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Sunday, June 07, 2020

‘National Hero’ Nuclear Scientist A ‘Prisoner’ In Pakistan

Pakistan’s ‘national hero’ scientist Abdul Qadeer Khan, who got his nation the secrets for a nuclear bomb has pleaded with the country’s Supreme Court to be allowed freedom of movement .
Khan was on Time magazine’s cover “The Merchant of Menace” in 2005 that exposed his sinister role in not only securing the secrets for Pakistan’s bomb by subterfuge and theft but also in selling the same to Iran, North Korea and Libya.
In a handwritten letter to apex court about a fortinight ago,  the architect of Pakistan’s nuclear bomb, Abdul Qadeer Khan, said that he is being kept prisoner and also being restrained from pleading for his free movement.
The 84-year old ‘deactivated’ nuclear scientist presently under house arrest also requested Pakistan’s apex court to safeguard his fundamental rights and allow him to be heard.
Presently he has no access to the internet, phone, computer device, and even visitors are barred to enter his residence.
Khan’s last public appearance was on 4 February 2004, when he appeared on national television and admitted to having helped supply materials necessary for making nuclear weapons to rogue nations, North Korea and Libya.
Several years ago, influential Abdul Qadeer Khan used to take a stroll into a park across the street from his mansion in Islamabad’s King Faisal Mosque and feed the monkeys that lived in the woods.
In his driveway sits a large Jasmine bush, trimmed into an odd but unmistakable shape – a mushroom cloud. Some say it was a sadistic gesture to have a nuke cloud in front of his palatial house was a dream to nuclearise the Muslim countries.
Once he was catapulted to fame as a national hero after Pakistan detonated five underground nuclear bombs in 1998 amid high tension with neighbouring India over disputed Kashmir.
Hand-painted portrait of “Father of Nuclear Bomb” adorned on the backs of trucks and buses all over the country, also celebrated in textbooks. He was twice awarded Pakistan’s highest civilian honour, the Hilal-e-Imtiaz medal.
Khan was born in Bhopal, India, in 1936, 11 years before the independence of Pakistan. When he immigrated to Pakistan in 1952, Khan had developed an interest in science and loathing for India.
He has told his biographer of witnessing the massacre of Muslims by Hindus that followed the partition in 1947 after the end of British Raj, which Rawalpindi’s military hawks interpreted his extreme form of patriotism.
Overzealous of India’s nuclear programme, Prime Minister Zulfikar Ali Bhutto appointed ‘Doctor Nuke’ to run Pakistan’s nuclear-research establishment, to develop a weapon.
In a decade, Khan stopped walking in the wooded park in Islamabad to feed the monkeys. The national hero turned a multimillionaire, owner of a fleet of vintage cars and properties from Dubai to Timbuktu.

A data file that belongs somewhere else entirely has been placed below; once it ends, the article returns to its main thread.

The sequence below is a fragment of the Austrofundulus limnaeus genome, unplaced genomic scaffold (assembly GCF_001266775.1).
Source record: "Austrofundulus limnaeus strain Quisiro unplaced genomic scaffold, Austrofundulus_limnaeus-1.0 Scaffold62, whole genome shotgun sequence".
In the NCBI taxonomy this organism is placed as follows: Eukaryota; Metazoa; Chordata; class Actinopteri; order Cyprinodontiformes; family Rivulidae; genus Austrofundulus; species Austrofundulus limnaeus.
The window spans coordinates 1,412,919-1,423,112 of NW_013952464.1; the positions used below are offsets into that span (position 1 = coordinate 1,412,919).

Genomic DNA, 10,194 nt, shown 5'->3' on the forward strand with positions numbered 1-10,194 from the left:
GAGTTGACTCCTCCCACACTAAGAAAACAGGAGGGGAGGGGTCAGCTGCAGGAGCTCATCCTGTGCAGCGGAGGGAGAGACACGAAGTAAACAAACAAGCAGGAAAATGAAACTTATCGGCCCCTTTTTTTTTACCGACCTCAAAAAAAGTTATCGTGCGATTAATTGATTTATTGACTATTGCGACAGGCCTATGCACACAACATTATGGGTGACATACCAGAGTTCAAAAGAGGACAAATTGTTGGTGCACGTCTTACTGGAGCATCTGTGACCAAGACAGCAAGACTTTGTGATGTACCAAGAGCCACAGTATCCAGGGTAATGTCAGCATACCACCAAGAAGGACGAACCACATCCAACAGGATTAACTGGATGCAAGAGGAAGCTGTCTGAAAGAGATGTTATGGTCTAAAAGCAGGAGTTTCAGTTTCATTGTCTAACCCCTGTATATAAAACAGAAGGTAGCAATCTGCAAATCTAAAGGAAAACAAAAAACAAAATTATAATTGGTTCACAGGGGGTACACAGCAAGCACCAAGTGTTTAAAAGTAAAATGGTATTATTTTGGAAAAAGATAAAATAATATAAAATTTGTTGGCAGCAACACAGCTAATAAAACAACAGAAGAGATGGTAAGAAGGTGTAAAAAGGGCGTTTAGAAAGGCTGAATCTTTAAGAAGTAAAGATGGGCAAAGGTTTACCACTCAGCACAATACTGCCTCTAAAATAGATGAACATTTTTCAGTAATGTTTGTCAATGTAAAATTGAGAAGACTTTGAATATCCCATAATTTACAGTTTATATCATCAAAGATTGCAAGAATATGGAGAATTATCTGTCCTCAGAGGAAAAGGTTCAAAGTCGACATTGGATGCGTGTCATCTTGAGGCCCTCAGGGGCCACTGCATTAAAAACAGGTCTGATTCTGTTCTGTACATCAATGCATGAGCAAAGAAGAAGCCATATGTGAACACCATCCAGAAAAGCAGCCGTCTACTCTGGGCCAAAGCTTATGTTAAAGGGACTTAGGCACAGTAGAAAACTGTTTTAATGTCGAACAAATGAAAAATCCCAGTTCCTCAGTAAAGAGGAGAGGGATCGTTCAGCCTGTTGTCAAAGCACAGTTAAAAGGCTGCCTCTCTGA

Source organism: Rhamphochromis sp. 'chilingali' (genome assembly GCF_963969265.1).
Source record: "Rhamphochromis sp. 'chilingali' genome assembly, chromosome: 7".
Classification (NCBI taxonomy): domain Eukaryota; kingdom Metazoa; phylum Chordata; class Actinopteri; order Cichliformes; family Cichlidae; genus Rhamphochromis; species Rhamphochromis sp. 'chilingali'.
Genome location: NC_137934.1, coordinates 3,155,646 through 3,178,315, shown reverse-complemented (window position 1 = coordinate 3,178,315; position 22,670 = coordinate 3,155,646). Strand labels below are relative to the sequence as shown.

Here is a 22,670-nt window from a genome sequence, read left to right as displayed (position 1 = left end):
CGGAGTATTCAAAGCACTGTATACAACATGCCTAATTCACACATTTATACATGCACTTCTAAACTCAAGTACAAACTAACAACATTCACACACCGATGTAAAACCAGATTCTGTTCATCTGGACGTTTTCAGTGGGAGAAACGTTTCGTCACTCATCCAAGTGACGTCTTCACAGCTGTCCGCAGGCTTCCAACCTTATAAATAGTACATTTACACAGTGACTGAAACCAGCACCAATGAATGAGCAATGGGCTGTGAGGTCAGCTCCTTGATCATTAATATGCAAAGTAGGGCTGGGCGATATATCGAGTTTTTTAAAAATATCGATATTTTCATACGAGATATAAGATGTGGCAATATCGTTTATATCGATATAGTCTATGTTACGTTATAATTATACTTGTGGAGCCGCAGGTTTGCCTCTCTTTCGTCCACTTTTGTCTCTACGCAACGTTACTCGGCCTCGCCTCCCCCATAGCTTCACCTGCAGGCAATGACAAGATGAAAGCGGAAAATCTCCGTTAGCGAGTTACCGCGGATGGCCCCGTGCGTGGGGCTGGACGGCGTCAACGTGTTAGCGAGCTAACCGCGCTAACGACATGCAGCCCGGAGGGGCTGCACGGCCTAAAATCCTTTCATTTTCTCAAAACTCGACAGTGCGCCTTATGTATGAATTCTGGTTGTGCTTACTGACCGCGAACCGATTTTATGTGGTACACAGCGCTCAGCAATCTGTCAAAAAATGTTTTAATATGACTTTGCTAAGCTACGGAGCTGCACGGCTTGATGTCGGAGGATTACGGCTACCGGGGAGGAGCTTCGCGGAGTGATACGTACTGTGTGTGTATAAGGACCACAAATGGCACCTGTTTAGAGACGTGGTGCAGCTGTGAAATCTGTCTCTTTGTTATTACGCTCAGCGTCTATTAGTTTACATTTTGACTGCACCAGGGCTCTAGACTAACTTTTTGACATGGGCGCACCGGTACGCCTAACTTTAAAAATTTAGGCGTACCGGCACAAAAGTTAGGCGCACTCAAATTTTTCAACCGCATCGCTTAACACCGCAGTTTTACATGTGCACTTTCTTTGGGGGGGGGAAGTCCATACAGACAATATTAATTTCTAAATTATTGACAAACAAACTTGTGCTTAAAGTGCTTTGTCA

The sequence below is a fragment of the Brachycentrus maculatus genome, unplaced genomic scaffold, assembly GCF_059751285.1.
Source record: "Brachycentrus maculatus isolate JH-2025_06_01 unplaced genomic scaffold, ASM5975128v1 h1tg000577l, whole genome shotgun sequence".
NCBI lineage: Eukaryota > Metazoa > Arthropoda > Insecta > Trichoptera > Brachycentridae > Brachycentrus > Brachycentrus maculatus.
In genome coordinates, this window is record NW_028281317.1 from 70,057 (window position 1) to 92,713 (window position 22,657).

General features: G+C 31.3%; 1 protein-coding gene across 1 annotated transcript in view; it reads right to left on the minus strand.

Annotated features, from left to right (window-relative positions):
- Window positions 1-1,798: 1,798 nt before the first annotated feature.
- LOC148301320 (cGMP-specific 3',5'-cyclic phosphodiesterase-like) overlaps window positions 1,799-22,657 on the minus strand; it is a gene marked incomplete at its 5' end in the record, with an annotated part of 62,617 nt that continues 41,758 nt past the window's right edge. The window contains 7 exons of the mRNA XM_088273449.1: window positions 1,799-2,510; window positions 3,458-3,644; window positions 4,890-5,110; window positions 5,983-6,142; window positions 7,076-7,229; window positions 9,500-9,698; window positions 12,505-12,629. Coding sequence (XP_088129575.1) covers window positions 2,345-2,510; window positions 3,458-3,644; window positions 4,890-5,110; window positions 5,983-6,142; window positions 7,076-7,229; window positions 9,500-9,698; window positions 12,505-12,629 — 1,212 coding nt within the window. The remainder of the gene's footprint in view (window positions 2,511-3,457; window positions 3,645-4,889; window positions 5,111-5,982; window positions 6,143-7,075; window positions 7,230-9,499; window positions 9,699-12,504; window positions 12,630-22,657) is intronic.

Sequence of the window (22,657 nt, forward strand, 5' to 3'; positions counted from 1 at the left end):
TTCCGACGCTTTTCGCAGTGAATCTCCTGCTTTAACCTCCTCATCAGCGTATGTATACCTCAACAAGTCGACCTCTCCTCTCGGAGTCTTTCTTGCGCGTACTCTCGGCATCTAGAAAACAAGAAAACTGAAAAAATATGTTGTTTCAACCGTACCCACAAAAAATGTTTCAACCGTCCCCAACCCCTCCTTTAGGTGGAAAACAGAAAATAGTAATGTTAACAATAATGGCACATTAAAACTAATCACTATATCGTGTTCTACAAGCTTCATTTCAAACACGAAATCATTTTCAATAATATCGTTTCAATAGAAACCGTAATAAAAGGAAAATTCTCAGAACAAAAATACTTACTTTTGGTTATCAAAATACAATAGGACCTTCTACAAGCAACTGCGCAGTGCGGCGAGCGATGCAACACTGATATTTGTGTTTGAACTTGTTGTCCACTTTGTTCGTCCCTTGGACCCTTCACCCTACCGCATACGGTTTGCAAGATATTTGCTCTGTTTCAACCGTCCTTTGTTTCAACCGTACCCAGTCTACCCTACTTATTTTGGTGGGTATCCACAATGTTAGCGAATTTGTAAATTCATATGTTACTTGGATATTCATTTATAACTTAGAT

Whether motivated by greed or ideology or both, Khan decided to go into business for himself. The father of the nuclear bomb masterminded a clandestine and profitable enterprise selling to rogue leaders in Libya and North Korea, the technology and equipment to produce nuclear arsenals.
He donated $30 million to various Pakistani charities and had enough money left over to buy his staff and colleagues cars and pay for the higher education of their children.
With his accumulated fortune, he paid to restore the tomb of Sultan Shahabuddin Ghauri, an Afghan who conquered Delhi, Khan put up a portrait of himself next to the Sultan.
White House claimed that Khan’s customers were the notorious regime of Iran and North Korea – two countries identified by Bush administration as members of the “axis of evil”.
The International Atomic Energy Agency (IAEA) in Vienna says so far it has not found definitive proof that Iran has a weapons programme. Well, not enough proof that Khan gave those countries including Islamic Iran the rudimentary but effective designs for nuclear warheads.
Western intelligence could not find solid evidence of business with Al Qaeda and there is reason to suspect the link had existed. The Rawalpindi GHQ intelligence apparatus had worked closely with Khan in his role as the government’s top nuclear scientist, are known to sympathise Osama bin Laden.
It remains a mystery how Pakistan’s nuclear blue-eye nuclear scientist Abdul Qadeer Khan outwitted Western intelligence to build a global nuclear-smuggling network that made the world a more dangerous place. #

First published in news portal The on 7 June 2020 

Saleem Samad, is an independent journalist, media rights defender in Bangladesh. He is recipient of Ashoka Fellowship and Hellman-Hammett Award. Twitter @saleemsamad; he could be reached at

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